(Close Window)
Topic: Storage of Grand Illusions
Message: Posted by: maharajademagia (Oct 10, 2017 06:18PM)
I am started to have a few Grand Illusions. I started off with French Guillotine and then went on to Floating Table which I bought directly from Losander. Slowly my collection is increasing as I already have Metamorphosis and Twister. A friend is making me a suspension which would soon be added to the collection and so on. My question is how to store the illusions? The guillotine packs into a trunk and the floating table come in its own suitcase. My Metamorphosis trunk also packs flat but they even then they are taking a lot of space to store and they are eating up my garage space. I want to build or purchase some illusions with a base but I am afraid they would take up a lot of space. I would like senior and more experienced colleagues to share their experience and suggestions about storing illusions. Thanks.
Message: Posted by: Bill Hegbli (Feb 14, 2018 04:18AM)
If you want the illusions to not be damaged by heat, cold, and humidity, you only solution is to rent heated, climate controlled storage space. Keeping them in a garage or trailer, will destroy the paint and wood, unless it is climate and temperature controlled.

You will also need travel cases made for you illusions, so the will not get damaged during transport. As you are going for the really large illusions, you will have to have semi tractor and trailer at some point. You can rent them as well. You will need a CDL license and learn to drive a "rig" or hire someone to drive the rig.

Good luck on our adventure into illusion shows.
Message: Posted by: thomasR (Mar 28, 2018 01:18PM)
When I saw Jason Bishops show a few years ago, he was touring in a trailer behind a SUV. He has ALOT of stuff... so I wouldn't worry about a semi-truck.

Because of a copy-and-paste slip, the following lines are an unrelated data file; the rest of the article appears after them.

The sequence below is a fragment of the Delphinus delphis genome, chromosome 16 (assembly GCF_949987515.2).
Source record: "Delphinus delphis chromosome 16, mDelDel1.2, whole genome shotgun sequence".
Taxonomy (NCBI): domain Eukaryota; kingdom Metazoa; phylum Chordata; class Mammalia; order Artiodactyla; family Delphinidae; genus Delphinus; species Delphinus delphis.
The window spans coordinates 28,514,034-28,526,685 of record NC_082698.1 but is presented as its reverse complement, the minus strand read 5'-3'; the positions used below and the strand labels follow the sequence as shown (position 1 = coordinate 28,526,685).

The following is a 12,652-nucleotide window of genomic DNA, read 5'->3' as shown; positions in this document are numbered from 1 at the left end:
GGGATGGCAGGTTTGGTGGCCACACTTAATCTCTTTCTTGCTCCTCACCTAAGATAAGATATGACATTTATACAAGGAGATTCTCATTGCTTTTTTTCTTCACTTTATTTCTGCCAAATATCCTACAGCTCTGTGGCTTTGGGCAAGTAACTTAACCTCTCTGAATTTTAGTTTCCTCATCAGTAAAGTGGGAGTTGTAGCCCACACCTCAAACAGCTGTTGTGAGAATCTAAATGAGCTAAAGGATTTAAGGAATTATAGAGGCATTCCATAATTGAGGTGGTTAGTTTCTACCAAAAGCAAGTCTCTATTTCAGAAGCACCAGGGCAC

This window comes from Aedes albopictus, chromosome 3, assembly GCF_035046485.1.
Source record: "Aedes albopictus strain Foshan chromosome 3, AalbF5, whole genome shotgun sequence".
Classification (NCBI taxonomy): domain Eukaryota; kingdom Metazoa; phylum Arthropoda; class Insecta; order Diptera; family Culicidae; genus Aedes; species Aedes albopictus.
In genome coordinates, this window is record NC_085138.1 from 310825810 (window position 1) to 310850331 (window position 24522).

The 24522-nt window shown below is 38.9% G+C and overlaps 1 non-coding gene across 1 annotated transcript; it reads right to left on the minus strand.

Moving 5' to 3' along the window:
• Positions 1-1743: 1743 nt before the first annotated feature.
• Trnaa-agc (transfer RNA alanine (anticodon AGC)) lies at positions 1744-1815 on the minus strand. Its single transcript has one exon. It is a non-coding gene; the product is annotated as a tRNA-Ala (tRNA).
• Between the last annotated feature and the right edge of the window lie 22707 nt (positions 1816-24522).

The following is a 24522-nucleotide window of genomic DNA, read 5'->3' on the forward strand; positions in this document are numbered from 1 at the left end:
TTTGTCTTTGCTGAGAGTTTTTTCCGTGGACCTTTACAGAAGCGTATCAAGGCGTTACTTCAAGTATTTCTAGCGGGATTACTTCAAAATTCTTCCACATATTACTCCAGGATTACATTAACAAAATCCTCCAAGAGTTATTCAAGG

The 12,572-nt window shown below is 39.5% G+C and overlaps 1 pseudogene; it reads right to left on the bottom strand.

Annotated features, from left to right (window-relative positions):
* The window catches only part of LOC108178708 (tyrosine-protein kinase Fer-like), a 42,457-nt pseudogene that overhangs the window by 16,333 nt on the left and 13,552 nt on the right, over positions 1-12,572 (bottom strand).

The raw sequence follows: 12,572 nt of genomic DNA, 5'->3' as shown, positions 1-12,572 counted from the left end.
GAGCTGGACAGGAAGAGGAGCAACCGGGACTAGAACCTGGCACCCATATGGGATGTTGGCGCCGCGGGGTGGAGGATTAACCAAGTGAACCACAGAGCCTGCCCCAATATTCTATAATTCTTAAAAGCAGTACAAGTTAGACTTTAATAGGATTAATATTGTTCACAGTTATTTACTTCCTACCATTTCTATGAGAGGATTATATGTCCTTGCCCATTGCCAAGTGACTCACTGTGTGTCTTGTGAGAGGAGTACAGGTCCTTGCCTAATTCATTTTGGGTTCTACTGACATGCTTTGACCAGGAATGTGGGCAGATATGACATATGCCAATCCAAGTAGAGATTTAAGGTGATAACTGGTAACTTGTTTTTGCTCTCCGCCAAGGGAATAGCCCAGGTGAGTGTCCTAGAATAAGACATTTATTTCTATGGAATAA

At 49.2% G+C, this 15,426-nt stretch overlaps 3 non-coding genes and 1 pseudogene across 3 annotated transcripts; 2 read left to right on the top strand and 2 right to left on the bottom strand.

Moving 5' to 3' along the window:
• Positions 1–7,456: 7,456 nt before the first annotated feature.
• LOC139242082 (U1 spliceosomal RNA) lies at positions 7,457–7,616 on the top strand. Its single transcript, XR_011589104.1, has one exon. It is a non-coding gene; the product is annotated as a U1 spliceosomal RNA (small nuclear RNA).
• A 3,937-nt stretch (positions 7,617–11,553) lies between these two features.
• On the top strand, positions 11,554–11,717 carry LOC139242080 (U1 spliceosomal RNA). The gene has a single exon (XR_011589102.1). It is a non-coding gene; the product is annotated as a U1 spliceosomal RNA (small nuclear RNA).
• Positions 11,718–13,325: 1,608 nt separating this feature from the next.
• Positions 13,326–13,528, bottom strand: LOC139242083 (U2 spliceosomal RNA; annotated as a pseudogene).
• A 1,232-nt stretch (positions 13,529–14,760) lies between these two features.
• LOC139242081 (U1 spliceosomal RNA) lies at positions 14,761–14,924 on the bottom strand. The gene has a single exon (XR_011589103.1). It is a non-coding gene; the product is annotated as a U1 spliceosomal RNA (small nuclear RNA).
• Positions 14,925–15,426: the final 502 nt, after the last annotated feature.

You do want climate controlled storage and obviously you want good cases for your illusions. Some illusions can be designed to pack down smaller then others. Dream illusions brags about how quickly and easily their Fire Cage and K-Kube pack flat into their cases. In comparison I have a Forzetting / Woodbury Duplex (similar to K-Cube) that is a royal pain to break down. Could probably set up 5 or 6 K-cubes and STILL take a coffee break before I was done putting it together. ha. All that to say... buying props that are practical to travel with and to store is a smart move.
Message: Posted by: equivoque (Aug 22, 2018 11:46AM)
The real answer, which no one wants to hear, is get a table for each type of show that you do. I have a Hank Moorehouse cube and ultimate table base for small shows and strolling, a 10 Second Table for medium size shows and a Lefler Suitcase table that can be used in combination with the other two for larger shows.

For the Life of me, I cannot understand why anyone carries a table that does not hold props. (unless you have a large stage show.) The cube table can be adjusted to table height at restaurants for strolling. I consider putting your props next to someone's food to be bad form. (This is just an opinion.) Once I had my mind power deck ruined by a spectator who was so excited, she split her water and I learned a valuable lesson.

I live in a COOP in Brooklyn and next week, any props that do not fit into these tables is going into my basement storage unit!
Message: Posted by: thomasR (Aug 23, 2018 10:35AM)
What has worked well for me is I found a large office / warehouse building. The space that I rent is climate controlled and just a large 1200 sq. ft space that allows me to have storage, a small office and work area, and I still have enough room to set up and rehearse in. (The tenant before me used it as a personal training space... So looking for spaces that do body building, workouts, karate teaching etc. Is smart, they usually need large open spaces and are also usually looking for affordable rent! Ha.)

My unit has a double door with no center post (this is important when you get some of the bigger ata cases). Also, there is a large roll up door that is just down the hall from my unit, this allows easy loading and unloading for props.

Oh yes... And ceiling height! I've got almost 10' ceiling. While that would still be low for some larger illusions, it's tall enough for my elevator and that's all I care about for now. Ha. If you are only concerned with storage, you wouldn't need the ceiling height but I wanted a space to rehearse, photograph, etc. It makes sense to me to have a storage space that can double as an office and a rehersal location.